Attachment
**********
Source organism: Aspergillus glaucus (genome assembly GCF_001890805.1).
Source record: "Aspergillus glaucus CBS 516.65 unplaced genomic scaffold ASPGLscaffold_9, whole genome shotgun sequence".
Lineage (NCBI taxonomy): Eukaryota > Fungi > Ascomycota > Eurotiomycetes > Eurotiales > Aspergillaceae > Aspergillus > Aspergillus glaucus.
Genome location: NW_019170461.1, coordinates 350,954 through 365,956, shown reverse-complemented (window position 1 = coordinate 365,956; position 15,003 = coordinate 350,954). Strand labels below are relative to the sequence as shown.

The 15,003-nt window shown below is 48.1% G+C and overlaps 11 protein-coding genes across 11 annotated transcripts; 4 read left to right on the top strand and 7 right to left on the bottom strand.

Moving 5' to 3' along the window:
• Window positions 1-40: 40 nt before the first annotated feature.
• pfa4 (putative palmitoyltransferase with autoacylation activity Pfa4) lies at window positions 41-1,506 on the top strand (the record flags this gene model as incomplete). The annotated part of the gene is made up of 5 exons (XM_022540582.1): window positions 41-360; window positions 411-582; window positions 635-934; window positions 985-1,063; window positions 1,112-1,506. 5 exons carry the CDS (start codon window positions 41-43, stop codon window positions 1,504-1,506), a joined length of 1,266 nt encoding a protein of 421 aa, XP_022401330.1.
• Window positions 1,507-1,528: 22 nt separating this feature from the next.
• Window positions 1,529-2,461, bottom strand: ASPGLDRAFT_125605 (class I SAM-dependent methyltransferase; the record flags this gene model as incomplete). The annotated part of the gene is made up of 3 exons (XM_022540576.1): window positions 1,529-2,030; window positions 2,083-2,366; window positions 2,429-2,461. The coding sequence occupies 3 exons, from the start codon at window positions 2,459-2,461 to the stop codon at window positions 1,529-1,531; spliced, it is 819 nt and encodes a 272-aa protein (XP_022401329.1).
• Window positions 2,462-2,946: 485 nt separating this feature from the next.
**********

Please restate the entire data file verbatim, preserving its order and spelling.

Source organism: Aspergillus glaucus (genome assembly GCF_001890805.1).
Source record: "Aspergillus glaucus CBS 516.65 unplaced genomic scaffold ASPGLscaffold_9, whole genome shotgun sequence".
Lineage (NCBI taxonomy): Eukaryota > Fungi > Ascomycota > Eurotiomycetes > Eurotiales > Aspergillaceae > Aspergillus > Aspergillus glaucus.
Genome location: NW_019170461.1, coordinates 350,954 through 365,956, shown reverse-complemented (window position 1 = coordinate 365,956; position 15,003 = coordinate 350,954). Strand labels below are relative to the sequence as shown.

The 15,003-nt window shown below is 48.1% G+C and overlaps 11 protein-coding genes across 11 annotated transcripts; 4 read left to right on the top strand and 7 right to left on the bottom strand.

Moving 5' to 3' along the window:
• Window positions 1-40: 40 nt before the first annotated feature.
• pfa4 (putative palmitoyltransferase with autoacylation activity Pfa4) lies at window positions 41-1,506 on the top strand (the record flags this gene model as incomplete). The annotated part of the gene is made up of 5 exons (XM_022540582.1): window positions 41-360; window positions 411-582; window positions 635-934; window positions 985-1,063; window positions 1,112-1,506. 5 exons carry the CDS (start codon window positions 41-43, stop codon window positions 1,504-1,506), a joined length of 1,266 nt encoding a protein of 421 aa, XP_022401330.1.
• Window positions 1,507-1,528: 22 nt separating this feature from the next.
• Window positions 1,529-2,461, bottom strand: ASPGLDRAFT_125605 (class I SAM-dependent methyltransferase; the record flags this gene model as incomplete). The annotated part of the gene is made up of 3 exons (XM_022540576.1): window positions 1,529-2,030; window positions 2,083-2,366; window positions 2,429-2,461. The coding sequence occupies 3 exons, from the start codon at window positions 2,459-2,461 to the stop codon at window positions 1,529-1,531; spliced, it is 819 nt and encodes a 272-aa protein (XP_022401329.1).
• Window positions 2,462-2,946: 485 nt separating this feature from the next.